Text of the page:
TEACCH Tip#3 Daily living routines
Now that many of us are spending a lot more time at home, there may be more time to focus on the routines that happen every day, like toothbrushing, dressing, and bathing. What seems like second nature to some of us is really a complex sequence of individual steps. For individuals with autism, who often have trouble sequencing, these tasks can be a real challenge. When we encounter challenging, multi-step sequencing, having each step defined visually can be a real help!
Think about when you’re following a new recipe or setting up a new program on your computer- visuals help give you a way to reference back to what it is you need to be doing. We can do this for our learners with autism as well in order to make these tasks easier to understand. Try making a visual, step-by-step sequence breaking down one task (like toothbrushing shown below) or create a visual sequence to help someone remember multiple tasks they need to complete before engaging in free time.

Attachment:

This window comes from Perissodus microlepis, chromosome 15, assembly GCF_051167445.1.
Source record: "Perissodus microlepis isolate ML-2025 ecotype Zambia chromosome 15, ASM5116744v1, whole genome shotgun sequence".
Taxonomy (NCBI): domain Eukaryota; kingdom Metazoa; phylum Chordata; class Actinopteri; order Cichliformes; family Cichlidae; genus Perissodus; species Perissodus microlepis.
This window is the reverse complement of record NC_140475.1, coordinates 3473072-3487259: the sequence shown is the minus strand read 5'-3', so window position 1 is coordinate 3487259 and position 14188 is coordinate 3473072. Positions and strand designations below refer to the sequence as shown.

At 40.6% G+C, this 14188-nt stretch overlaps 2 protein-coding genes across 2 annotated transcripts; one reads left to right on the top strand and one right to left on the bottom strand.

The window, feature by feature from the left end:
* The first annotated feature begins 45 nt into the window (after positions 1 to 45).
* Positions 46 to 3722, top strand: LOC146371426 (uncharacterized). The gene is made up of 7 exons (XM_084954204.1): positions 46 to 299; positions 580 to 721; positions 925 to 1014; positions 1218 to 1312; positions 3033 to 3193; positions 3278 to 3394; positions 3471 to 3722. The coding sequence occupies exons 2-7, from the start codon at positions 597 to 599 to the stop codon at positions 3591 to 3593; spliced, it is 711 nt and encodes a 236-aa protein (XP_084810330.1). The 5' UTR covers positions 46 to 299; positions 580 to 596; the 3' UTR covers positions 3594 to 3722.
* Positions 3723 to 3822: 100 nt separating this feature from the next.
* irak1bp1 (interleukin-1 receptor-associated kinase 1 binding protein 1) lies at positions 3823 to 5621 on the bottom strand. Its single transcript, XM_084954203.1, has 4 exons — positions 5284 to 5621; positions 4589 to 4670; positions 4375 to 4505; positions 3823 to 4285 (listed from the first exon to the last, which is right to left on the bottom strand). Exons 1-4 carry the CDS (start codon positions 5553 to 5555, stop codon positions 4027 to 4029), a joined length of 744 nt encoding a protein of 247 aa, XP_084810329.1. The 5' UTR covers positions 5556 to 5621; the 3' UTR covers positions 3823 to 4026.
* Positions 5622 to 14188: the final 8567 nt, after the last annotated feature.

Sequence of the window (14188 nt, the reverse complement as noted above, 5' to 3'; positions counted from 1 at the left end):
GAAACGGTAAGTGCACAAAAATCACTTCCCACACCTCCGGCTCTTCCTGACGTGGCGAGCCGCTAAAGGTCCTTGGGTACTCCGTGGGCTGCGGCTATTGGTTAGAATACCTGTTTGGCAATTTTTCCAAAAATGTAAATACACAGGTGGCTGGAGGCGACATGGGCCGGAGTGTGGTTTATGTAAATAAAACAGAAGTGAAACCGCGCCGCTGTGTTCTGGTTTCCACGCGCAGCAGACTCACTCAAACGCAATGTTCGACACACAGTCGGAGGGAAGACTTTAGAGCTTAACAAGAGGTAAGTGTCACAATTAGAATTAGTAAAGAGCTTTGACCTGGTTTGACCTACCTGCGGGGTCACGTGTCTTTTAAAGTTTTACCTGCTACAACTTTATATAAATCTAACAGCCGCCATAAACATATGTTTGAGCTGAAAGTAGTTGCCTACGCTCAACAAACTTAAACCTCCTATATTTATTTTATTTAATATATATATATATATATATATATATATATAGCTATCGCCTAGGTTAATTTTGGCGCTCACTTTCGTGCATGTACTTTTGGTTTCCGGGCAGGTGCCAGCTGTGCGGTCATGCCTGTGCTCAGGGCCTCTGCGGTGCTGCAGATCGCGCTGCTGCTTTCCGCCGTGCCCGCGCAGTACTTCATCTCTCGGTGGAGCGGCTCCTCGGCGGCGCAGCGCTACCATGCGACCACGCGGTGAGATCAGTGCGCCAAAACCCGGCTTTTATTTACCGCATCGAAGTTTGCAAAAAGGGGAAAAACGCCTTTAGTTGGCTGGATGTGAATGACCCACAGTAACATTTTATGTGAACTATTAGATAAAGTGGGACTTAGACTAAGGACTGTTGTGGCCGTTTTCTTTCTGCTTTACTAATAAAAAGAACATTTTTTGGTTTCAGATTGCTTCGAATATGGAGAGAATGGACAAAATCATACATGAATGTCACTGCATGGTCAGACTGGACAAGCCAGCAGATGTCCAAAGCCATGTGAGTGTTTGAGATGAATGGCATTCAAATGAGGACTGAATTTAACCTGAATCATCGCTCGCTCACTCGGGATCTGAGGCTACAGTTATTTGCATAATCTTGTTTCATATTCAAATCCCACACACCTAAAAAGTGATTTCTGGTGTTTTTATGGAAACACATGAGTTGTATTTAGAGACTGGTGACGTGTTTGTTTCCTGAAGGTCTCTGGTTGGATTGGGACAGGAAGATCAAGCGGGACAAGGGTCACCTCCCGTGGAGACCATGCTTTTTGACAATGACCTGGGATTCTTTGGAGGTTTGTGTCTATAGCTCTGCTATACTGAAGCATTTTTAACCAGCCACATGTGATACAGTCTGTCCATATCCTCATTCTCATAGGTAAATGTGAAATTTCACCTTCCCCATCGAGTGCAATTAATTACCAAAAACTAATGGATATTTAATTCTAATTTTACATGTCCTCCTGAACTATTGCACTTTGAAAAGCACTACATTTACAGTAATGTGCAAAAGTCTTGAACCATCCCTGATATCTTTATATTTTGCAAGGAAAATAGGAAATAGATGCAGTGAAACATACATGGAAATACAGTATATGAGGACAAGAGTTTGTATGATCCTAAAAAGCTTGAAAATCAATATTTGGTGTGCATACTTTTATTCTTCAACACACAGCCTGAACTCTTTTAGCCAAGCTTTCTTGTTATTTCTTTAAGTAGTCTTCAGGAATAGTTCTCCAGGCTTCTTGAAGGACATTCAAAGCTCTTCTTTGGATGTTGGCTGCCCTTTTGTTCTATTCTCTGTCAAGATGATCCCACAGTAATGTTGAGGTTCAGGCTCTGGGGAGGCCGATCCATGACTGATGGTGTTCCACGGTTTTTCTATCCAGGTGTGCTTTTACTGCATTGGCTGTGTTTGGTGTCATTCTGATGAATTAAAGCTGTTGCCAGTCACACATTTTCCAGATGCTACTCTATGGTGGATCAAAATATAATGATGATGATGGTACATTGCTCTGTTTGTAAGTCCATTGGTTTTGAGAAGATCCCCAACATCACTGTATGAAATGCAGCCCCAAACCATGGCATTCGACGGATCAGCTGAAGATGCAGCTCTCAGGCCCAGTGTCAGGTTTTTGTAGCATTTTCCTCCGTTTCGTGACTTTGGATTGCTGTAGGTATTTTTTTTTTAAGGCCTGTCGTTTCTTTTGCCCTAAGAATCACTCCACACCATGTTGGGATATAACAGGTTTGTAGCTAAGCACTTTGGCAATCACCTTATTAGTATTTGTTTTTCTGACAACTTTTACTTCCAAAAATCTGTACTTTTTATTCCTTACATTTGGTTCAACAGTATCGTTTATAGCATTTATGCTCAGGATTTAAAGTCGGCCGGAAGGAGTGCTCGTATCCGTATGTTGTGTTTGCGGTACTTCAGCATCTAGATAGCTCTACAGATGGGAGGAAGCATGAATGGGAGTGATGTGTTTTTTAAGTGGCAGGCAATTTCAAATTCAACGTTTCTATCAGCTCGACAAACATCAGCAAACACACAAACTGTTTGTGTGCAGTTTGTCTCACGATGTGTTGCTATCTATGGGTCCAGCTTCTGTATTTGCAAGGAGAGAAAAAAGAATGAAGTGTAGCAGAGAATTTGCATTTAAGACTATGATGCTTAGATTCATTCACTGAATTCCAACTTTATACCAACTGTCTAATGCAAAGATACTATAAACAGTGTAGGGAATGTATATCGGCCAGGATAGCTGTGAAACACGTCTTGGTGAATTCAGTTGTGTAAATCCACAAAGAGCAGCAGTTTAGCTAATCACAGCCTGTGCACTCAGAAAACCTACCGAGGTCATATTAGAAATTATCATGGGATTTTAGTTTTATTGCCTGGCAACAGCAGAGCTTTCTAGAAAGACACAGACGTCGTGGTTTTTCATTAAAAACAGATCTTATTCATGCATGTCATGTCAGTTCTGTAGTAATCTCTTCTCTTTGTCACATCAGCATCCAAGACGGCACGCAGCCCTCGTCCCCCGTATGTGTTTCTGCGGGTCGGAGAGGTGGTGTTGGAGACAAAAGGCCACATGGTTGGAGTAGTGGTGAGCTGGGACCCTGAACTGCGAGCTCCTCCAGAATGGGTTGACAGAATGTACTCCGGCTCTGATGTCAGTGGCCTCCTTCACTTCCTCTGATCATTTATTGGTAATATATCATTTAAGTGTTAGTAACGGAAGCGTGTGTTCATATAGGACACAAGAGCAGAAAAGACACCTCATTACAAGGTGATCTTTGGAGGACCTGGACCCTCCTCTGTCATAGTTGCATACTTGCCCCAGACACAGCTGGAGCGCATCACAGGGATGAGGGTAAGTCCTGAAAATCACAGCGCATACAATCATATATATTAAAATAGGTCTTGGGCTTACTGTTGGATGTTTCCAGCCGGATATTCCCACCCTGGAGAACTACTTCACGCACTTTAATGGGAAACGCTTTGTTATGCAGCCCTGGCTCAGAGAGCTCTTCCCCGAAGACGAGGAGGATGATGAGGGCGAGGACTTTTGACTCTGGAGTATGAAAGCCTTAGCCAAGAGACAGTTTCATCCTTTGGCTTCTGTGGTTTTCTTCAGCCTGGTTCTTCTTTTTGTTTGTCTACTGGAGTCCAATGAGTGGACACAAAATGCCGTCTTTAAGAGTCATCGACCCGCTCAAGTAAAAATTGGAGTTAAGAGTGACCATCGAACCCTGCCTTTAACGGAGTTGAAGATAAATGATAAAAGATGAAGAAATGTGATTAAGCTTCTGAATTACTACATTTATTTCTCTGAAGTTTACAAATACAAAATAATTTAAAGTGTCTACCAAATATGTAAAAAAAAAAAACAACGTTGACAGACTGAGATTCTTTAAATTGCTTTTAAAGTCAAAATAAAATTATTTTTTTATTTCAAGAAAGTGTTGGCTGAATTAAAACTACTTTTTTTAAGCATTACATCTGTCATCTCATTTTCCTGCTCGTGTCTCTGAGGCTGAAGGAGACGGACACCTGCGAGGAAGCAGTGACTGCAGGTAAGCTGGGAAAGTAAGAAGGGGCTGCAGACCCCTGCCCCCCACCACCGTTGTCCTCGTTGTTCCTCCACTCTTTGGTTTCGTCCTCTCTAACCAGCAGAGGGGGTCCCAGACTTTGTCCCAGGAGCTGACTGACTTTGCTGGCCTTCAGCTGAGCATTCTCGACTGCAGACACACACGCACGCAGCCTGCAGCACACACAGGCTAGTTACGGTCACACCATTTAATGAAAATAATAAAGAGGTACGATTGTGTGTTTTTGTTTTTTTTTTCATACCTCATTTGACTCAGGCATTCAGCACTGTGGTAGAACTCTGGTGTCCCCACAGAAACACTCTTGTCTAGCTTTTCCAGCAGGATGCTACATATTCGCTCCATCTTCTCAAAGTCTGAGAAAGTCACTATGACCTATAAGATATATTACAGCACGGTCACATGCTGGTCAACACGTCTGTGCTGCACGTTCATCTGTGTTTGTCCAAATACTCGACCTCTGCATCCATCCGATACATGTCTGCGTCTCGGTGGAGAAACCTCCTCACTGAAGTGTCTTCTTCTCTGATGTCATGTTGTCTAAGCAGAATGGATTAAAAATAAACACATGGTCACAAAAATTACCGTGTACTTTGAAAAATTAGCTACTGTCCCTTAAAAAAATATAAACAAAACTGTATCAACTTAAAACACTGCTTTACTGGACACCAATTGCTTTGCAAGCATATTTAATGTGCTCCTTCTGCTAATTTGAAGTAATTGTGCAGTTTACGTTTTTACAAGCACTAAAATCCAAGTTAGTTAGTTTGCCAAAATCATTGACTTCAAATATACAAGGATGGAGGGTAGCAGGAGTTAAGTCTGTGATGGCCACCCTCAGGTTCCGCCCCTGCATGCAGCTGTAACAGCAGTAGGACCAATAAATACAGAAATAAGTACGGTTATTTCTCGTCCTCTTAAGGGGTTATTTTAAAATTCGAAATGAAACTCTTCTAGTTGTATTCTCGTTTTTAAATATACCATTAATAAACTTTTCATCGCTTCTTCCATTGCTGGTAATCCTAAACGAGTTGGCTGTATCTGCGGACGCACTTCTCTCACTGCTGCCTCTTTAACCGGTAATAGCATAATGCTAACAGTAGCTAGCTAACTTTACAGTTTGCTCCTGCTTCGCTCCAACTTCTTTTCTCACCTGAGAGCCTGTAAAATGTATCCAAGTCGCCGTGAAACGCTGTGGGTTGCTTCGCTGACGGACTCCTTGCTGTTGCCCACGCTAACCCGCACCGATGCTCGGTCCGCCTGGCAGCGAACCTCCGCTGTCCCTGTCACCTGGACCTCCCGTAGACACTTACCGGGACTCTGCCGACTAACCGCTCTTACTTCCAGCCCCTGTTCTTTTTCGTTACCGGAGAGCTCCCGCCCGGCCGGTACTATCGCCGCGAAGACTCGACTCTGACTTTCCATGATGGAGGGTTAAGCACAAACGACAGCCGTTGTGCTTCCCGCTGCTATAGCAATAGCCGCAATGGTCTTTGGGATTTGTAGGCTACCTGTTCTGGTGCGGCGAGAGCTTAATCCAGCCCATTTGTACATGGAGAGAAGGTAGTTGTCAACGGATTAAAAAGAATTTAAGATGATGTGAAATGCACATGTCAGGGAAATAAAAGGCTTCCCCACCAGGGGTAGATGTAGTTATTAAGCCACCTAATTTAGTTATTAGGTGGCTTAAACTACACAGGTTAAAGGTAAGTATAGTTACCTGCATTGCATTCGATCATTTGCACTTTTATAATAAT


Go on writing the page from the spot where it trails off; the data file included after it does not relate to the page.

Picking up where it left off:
- You can use this strategy for fun multi-step activities too, like building a Lego House or doing an art project.
- If the individual seems to get stuck on one step of the sequence, you may need to break it down even further:
- For example, if they get to “brush teeth” and only brush one tooth, you can break that step down into “brush top teeth, brush bottom teeth, brush side teeth, brush other side teeth.”